IS it time to start scanning the horizon for international cruise ships?
Federal Health Minister Greg Hunt has signalled an end to choppy waters for cruise lines, flagging that the ban on international ships entering Australian waters could end by Christmas given our high vaccination rates.
However local cruise industry specialists warn it might take until Easter next year before cruise lines have the necessary logistics in place to enable them to sail down under.
Any positive government decision will come too late, though, for cruise line Tradewind Voyages, which has already postponed its maiden 2021-22 Australian summer season of Golden Horizon - the world's newest and largest sailing ship. People will have to rebook the same trip for the summer of 2022-23.
Princess Cruises has extended its pause in cruises in Australia/New Zealand to March 14 next year, while P&O Cruises Australia has cancelled its 2022 homeporting seasons for Adelaide, Fremantle and Cairns. That decision means a P&O Cruises Australia ship will not be based (or homeported) from these cities for the first half of next year. The cruise line will also cancel cruises scheduled to call in Papua New Guinea until October next year.
It has been estimated that $5 billion has been lost to the Australia economy because of the ban on overseas-flagged vessels due to the pandemic. The cruise industry provides employment across a number of spheres including the food and beverage industry, travel agents, entertainers and tour operators.
Cruise Line International Association managing director Joel Katz said the industry had been working with the federal government on a framework for the resumption of cruising for many months. Cruising has already resumed in 82 countries under strict COVID-safe protocols.
Which means you can jump aboard a cruise liner now... but you must buy an international plane ticket first.
For example, Cunard's new itineraries, sailing on Queen Elizabeth between February and May, go on sale this month. All sailings will depart from Southampton and will include a voyage in search of the Northern Lights, journeys to the Canary Islands and the Western Mediterranean as well as a grand voyage across the Atlantic Ocean, through the Panama Canal and onto Vancouver, Canada. Special deals apply until the end of November. Details HERE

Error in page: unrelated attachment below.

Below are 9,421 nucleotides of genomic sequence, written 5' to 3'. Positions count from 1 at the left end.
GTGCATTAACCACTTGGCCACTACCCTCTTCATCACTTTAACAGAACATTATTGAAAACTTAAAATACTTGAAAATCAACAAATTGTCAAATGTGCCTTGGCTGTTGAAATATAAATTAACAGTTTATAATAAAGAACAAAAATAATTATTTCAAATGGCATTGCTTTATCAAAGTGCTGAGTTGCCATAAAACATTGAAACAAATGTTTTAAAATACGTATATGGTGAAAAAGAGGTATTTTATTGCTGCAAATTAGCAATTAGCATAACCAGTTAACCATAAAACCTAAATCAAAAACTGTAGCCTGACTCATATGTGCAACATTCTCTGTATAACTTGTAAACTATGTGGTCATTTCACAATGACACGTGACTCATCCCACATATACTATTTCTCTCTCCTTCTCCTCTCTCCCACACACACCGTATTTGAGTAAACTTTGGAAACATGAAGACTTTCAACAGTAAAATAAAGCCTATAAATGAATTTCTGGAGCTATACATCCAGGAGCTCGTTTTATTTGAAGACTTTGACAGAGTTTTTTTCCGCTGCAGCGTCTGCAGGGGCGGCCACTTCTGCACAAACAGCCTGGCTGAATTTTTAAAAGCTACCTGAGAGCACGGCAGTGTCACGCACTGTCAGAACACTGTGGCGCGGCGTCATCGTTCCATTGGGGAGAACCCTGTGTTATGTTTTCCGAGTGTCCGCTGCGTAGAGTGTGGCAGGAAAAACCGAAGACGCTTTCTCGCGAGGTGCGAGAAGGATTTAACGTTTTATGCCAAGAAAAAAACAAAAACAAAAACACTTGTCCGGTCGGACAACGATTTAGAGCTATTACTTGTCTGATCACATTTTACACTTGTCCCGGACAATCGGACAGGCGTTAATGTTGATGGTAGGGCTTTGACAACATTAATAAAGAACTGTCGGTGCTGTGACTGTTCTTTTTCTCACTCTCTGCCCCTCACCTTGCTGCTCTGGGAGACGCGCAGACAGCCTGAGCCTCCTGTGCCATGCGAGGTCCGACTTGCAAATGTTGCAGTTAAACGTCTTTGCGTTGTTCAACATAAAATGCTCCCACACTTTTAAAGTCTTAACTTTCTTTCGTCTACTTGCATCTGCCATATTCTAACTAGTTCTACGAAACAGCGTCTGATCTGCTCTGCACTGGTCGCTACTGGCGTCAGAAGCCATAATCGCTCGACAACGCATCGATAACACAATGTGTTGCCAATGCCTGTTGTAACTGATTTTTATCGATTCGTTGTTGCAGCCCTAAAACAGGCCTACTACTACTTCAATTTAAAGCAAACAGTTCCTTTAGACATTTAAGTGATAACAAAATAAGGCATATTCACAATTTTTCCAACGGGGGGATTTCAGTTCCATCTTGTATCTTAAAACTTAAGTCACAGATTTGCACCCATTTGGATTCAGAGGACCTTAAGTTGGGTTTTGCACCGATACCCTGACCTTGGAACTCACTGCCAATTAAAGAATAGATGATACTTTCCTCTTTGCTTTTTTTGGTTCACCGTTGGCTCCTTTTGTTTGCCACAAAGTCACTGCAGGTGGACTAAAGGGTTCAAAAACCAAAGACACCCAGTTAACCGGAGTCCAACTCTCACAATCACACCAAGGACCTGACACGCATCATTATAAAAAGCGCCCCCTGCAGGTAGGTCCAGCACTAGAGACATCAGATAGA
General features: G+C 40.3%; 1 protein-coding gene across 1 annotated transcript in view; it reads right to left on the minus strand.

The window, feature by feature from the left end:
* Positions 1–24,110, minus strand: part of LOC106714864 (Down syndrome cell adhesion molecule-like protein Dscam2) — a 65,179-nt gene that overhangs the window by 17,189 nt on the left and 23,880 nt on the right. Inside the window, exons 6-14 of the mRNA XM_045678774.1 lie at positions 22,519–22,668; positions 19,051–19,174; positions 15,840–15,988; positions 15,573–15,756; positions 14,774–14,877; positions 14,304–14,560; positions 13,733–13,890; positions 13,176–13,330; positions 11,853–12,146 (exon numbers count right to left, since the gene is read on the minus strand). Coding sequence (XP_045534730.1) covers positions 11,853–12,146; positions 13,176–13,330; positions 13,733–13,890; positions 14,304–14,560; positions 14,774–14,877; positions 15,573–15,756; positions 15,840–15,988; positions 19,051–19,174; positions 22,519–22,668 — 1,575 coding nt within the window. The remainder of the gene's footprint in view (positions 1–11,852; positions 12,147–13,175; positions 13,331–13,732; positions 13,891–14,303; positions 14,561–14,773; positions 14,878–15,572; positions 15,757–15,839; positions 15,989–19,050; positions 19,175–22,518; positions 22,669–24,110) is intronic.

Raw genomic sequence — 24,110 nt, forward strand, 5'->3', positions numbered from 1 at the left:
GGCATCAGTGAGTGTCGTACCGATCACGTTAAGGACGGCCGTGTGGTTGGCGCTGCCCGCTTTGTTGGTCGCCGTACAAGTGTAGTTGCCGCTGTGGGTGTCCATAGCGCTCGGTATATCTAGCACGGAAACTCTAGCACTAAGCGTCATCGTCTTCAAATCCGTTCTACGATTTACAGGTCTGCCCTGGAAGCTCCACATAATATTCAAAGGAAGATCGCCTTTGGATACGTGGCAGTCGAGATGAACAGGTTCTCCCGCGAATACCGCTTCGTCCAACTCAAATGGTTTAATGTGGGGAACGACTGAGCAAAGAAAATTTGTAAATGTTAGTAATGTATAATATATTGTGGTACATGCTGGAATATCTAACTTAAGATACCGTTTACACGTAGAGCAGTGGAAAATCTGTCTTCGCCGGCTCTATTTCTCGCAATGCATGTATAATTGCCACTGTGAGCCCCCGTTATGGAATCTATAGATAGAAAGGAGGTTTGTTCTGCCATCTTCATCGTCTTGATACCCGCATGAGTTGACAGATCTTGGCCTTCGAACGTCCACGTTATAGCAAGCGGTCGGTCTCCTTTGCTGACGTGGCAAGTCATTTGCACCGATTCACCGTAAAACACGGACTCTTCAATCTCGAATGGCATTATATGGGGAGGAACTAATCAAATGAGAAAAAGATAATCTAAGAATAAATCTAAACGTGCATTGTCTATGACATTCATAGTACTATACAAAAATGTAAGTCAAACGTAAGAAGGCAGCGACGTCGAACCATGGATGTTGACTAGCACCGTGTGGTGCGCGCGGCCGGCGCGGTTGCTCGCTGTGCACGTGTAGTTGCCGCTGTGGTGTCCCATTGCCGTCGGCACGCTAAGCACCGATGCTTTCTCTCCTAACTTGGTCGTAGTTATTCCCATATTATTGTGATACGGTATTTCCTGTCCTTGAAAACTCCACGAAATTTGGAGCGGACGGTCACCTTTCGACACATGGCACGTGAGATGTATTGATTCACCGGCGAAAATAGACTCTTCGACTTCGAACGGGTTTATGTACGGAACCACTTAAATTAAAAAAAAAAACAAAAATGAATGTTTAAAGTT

NORWEGIAN Cruise Lines has a vast selection of worldwide voyages next year including to Europe, Hawaii, Alaska and Asia.
In May you can explore the gems of the Mediterranean on a seven-day round-trip cruise sailing from Barcelona to Italy, France and Spain aboard Norwegian Epic visiting a new port each day. Alternatively, book the adventure of a lifetime on a seven-day Alaska roundtrip cruise aboard Norwegian Sun departing Seattle in September. Details HERE
FOR those who don't want to travel overseas just yet, remember there are wonderful offerings from Australia's small expedition cruise lines.
Coral Expeditions, for example, is marking the end of 2021 in style with the launch of a new Christmas season voyage. Sailing onboard the brand new Coral Geographer, the all-inclusive itinerary combines the best of Queensland's reef and outback in one package.
Highlighting the reef and outback theme are two landmark events - a private charter flight to Longreach to spend a day in the Queensland outback and a private sailing yacht to a Whitsundays beach lunch. The cruise departs on December 20. Details HERE.
Then there is always 2023 for those happy to wait a while before they step aboard a ship again.
One of the most unique offerings is Gauguin Cruises, which has just launched its 2023 small-ship sailings to discover the traditional way of life and customs of Polynesia and the South Pacific.
With 166 staterooms and suites, Le Paul Gauguin was designed to sail in Polynesian waters, as her shallow draught allows her to get in close to shallow lagoons. Her six itineraries, from seven to 16 nights, explore Tahiti, the Society Islands, and the Marquesas, Tuamotus, Tonga, the Cook Islands and Fiji Islands.
REGARDLESS of when your next cruise is, it seems that even the simple act of planning for a holiday can boost our happiness levels, even if that trip is several months away.
Research carried out by Omnipoll on behalf of Norwegian Cruise Line has revealed that more than nine out of 10 of us believe a sense of emotional wellbeing kicks in the moment we start to plan a holiday.
"It's no surprise holidays bring happiness, but this survey also reveals that the sense of joy and anticipation you feel right at the planning stages contributes positively to your overall sense of mental wellbeing," said the line's managing director Ben Angell.
"What's more, the trend of mindful travel is clear, as restrictions force us to reconsider our perspective on travel. It's now more of a privilege than ever before, which means when we can finally explore the world again, we will do so more meaningfully."
So what are you waiting for?
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